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Eye test saved life of man whose brain tumour symptoms had been missed by doctors

09 Jun Eye test saved life of man whose brain tumour symptoms had been missed by doctors

A free eye test saved a man’s life after doctors repeatedly failed to diagnose his brain tumour.

Now, ten years on and following three operations and radiotherapy, Dan Horrocks is sharing his remarkable story of hope to mark his 30th birthday.

“I can honestly say that a voucher from Vision Express opticians saved my life; it dropped through my letterbox offering me a free eye test. Never one to pass up a freebie I took up the offer. I had been to numerous GP appointments but seemed nowhere near to getting to the bottom of what was causing my crippling headaches,” he said.
Dan was living in Dudley in the West Midlands and studying politics at Birmingham’s Aston University when he started to feel unwell. He was having daily headaches which sometimes made him sick. His symptoms were variously misdiagnosed as an ear imbalance, a trapped nerve and even depression. He is working with the charity Brain Tumour Research to raise awareness of brain tumours which are the biggest cancer killer of children and adults under the age of 40 than any other cancer.

An optometrist at the Merry Hill branch of the national optician chain identified pressure on Dan’s optic nerve and made an emergency referral to A&E. A subsequent scan identified a grade 3 ependymoma brain tumour. Within days he was in surgery at Queen Elizabeth Hospital, Birmingham, and has since had two further operations and radiotherapy there plus further radiotherapy at the Royal Marsden Hospital, Chelsea.
Now living in Fulham, Dan works as a parliamentary researcher at Westminster and married his partner Sonia in a scaled-down COVID-secure ceremony in Chelsea in July.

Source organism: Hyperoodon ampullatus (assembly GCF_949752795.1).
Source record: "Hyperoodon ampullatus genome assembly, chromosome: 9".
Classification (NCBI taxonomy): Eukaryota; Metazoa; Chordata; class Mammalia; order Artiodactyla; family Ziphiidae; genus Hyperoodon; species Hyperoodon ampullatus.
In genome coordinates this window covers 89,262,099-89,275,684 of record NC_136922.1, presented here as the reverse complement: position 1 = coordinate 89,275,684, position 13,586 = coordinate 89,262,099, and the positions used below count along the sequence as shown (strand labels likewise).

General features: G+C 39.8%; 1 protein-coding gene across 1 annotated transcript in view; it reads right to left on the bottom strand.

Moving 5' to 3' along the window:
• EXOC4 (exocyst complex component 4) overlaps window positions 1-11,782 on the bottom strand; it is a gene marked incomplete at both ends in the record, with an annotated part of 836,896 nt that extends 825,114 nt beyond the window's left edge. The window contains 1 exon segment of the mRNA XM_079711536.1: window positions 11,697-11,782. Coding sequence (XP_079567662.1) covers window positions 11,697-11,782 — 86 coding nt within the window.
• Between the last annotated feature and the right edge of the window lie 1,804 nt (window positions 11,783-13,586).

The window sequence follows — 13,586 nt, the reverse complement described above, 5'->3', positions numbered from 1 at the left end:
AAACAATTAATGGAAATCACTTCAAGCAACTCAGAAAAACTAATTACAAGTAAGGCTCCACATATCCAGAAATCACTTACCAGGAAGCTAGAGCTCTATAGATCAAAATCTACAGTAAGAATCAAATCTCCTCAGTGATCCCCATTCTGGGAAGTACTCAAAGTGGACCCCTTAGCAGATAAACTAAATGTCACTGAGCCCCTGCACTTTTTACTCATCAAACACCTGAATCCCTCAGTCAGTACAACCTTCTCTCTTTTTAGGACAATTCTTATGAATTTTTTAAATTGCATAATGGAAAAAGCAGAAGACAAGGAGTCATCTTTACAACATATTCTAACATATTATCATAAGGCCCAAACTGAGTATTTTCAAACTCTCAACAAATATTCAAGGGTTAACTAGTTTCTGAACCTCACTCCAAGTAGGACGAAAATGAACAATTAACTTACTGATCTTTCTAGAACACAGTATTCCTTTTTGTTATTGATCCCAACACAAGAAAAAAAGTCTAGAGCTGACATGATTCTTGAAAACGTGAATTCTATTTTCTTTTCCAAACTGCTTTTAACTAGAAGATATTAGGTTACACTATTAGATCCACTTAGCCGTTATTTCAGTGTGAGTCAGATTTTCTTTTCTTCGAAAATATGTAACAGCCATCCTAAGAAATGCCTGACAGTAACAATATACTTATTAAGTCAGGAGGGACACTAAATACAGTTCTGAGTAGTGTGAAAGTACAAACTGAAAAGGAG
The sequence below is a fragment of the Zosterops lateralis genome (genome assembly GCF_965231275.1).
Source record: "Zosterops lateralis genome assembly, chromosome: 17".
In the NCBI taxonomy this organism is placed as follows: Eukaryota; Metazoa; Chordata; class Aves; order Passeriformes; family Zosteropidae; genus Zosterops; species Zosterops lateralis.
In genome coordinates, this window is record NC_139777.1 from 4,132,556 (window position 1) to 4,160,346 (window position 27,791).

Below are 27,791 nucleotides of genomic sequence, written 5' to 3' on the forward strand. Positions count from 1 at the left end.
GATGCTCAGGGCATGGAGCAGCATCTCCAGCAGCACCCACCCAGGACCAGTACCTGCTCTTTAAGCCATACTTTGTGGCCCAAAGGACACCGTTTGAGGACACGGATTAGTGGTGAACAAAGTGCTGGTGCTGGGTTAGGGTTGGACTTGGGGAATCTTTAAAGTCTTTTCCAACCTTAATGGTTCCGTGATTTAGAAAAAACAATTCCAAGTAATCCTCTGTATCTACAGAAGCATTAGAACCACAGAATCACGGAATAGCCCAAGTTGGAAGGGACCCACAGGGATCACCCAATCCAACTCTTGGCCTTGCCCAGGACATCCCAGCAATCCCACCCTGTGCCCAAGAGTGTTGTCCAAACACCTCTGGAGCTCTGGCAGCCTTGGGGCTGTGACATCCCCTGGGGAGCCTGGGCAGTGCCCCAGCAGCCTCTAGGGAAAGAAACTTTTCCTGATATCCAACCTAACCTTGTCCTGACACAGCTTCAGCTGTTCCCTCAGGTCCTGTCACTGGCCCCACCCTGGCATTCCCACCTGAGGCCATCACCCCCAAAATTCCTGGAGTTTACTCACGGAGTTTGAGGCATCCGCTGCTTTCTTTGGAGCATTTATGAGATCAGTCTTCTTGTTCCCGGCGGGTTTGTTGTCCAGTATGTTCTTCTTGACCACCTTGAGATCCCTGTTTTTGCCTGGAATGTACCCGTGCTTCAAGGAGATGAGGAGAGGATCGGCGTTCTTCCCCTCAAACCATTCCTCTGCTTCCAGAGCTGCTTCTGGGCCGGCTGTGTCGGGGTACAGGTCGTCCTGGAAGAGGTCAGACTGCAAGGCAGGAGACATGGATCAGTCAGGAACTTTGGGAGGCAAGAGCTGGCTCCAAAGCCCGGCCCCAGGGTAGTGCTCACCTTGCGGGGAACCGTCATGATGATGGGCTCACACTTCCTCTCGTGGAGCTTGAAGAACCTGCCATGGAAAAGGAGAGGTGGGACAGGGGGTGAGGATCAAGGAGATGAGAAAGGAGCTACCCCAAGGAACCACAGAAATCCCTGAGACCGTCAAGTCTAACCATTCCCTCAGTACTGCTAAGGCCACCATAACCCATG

“My most recent treatment finished in November 2018 and while I continue to have check-ups things are good now. Although I know my tumour will probably come back at some stage, I am optimistic about the future. I have lived with the disease for ten years and have tried my best to enjoy my life,” he said.

“Prior to her death from a brain tumour three years ago, Dame Tessa Jowell did a great deal to highlight this awful disease and she certainly helped to fuel interest. I think it is a dreadful injustice that, historically, just 1% of the national spend on cancer research has been allocated to this devastating disease particularly when it kills more children and adults under the age of 40 than any other cancer.

“I hope that sharing my story will continue to highlight this injustice and that people who, like me, have unexplained symptoms continue to push for a diagnosis.”

Brain Tumour Research funds sustainable research at dedicated centres in the UK. It also campaigns for the Government and the larger cancer charities to invest more in research into brain tumours in order to speed up new treatments for patients and, ultimately, to find a cure. The charity is calling for a national annual spend of £35 million in order to improve survival rates and patient outcomes in line with other cancers such as breast cancer and leukaemia and is also campaigning for greater repurposing of drugs.

Hugh Adams, Head of Stakeholder Relations at Brain Tumour Research, said: “We are extremely grateful to Dan for sharing his story and working with us in order to raise awareness of this devastating disease. We wish him and Sonia all the very best.”